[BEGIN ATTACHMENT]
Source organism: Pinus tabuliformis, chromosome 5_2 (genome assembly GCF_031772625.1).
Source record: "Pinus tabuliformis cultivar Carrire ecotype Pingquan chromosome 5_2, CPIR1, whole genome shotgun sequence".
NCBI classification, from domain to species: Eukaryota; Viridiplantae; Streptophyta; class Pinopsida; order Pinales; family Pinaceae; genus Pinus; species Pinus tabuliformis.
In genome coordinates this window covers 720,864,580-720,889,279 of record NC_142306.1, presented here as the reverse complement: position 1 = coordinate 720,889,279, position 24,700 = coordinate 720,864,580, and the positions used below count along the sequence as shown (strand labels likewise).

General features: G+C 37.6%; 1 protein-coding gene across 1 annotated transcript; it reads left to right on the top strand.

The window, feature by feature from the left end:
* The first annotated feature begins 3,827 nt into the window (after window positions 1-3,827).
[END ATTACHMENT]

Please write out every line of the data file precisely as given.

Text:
Source organism: Pinus tabuliformis, chromosome 5_2 (genome assembly GCF_031772625.1).
Source record: "Pinus tabuliformis cultivar Carrire ecotype Pingquan chromosome 5_2, CPIR1, whole genome shotgun sequence".
NCBI classification, from domain to species: Eukaryota; Viridiplantae; Streptophyta; class Pinopsida; order Pinales; family Pinaceae; genus Pinus; species Pinus tabuliformis.
In genome coordinates this window covers 720,864,580-720,889,279 of record NC_142306.1, presented here as the reverse complement: position 1 = coordinate 720,889,279, position 24,700 = coordinate 720,864,580, and the positions used below count along the sequence as shown (strand labels likewise).

General features: G+C 37.6%; 1 protein-coding gene across 1 annotated transcript; it reads left to right on the top strand.

The window, feature by feature from the left end:
* The first annotated feature begins 3,827 nt into the window (after window positions 1-3,827).